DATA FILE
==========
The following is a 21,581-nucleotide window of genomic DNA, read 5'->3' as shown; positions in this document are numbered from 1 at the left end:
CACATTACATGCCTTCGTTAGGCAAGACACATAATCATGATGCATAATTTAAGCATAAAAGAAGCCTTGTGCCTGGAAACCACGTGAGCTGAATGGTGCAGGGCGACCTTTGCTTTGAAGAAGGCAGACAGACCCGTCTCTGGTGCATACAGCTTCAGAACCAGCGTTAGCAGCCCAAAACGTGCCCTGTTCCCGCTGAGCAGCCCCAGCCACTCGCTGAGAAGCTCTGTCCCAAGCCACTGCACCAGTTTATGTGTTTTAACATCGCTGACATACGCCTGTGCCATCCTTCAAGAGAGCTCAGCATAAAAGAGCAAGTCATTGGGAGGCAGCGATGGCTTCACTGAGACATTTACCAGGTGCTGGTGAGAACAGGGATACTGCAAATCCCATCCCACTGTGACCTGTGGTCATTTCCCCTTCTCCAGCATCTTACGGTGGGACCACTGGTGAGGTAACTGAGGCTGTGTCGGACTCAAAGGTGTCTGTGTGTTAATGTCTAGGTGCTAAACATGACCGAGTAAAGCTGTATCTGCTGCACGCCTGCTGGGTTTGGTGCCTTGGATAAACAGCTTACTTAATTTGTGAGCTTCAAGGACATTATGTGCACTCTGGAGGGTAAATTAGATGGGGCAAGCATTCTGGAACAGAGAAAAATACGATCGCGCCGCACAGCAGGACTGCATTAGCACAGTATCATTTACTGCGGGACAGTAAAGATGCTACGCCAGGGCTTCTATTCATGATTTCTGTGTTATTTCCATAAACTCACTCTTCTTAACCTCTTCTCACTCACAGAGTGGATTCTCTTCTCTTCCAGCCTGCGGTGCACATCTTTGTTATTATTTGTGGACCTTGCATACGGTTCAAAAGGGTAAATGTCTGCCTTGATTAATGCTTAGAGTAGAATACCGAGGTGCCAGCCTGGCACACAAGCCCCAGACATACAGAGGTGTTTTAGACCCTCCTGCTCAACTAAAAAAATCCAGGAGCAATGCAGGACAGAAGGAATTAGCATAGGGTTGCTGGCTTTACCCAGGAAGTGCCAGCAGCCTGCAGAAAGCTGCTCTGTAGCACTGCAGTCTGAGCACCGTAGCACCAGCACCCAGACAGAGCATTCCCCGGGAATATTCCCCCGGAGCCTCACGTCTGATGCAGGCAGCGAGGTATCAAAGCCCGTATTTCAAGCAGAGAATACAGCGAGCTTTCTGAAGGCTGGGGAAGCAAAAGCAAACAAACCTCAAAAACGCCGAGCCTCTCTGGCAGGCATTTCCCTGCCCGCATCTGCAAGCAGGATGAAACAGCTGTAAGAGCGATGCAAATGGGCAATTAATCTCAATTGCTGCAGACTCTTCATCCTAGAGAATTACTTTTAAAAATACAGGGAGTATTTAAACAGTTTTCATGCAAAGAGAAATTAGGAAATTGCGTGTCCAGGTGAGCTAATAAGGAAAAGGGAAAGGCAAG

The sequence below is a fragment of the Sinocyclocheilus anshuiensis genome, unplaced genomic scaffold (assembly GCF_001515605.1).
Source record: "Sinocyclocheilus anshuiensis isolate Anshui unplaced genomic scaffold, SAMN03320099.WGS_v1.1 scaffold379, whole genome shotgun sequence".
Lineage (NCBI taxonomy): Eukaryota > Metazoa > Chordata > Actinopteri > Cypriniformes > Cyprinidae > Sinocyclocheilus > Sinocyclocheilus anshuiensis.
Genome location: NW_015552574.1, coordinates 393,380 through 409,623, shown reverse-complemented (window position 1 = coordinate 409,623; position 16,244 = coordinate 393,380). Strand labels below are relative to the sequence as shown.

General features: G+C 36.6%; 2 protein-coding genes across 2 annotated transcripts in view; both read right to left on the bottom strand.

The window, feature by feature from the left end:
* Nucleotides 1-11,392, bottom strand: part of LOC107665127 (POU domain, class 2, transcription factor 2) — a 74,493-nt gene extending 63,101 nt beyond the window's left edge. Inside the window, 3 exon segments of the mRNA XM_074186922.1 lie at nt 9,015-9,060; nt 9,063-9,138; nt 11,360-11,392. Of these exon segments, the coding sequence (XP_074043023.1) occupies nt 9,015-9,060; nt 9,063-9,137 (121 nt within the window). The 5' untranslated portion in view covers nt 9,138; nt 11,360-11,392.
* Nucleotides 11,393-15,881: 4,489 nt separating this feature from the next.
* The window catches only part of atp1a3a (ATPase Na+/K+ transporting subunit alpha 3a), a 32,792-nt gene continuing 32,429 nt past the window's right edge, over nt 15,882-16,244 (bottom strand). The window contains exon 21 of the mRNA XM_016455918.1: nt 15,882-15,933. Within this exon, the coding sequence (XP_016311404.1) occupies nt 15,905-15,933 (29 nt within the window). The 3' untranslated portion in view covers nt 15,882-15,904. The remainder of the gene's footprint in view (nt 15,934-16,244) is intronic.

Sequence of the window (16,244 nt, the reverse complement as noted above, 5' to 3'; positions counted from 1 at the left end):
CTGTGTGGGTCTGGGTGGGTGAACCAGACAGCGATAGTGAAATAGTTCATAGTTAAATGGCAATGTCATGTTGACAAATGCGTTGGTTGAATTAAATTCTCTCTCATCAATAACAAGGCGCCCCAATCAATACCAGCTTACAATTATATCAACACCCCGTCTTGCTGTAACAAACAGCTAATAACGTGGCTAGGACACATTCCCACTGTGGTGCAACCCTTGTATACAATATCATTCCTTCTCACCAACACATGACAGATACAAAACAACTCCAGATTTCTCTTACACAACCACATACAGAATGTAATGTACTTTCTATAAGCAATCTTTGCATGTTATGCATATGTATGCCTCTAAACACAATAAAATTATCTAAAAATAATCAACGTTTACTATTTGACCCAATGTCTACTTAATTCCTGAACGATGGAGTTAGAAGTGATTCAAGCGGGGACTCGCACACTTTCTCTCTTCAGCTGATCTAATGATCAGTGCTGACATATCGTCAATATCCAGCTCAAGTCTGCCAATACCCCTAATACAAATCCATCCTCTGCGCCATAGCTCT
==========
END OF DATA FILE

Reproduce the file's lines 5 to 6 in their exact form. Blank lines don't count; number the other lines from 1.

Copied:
Lineage (NCBI taxonomy): Eukaryota > Metazoa > Chordata > Actinopteri > Cypriniformes > Cyprinidae > Sinocyclocheilus > Sinocyclocheilus anshuiensis.
Genome location: NW_015552574.1, coordinates 393,380 through 409,623, shown reverse-complemented (window position 1 = coordinate 409,623; position 16,244 = coordinate 393,380). Strand labels below are relative to the sequence as shown.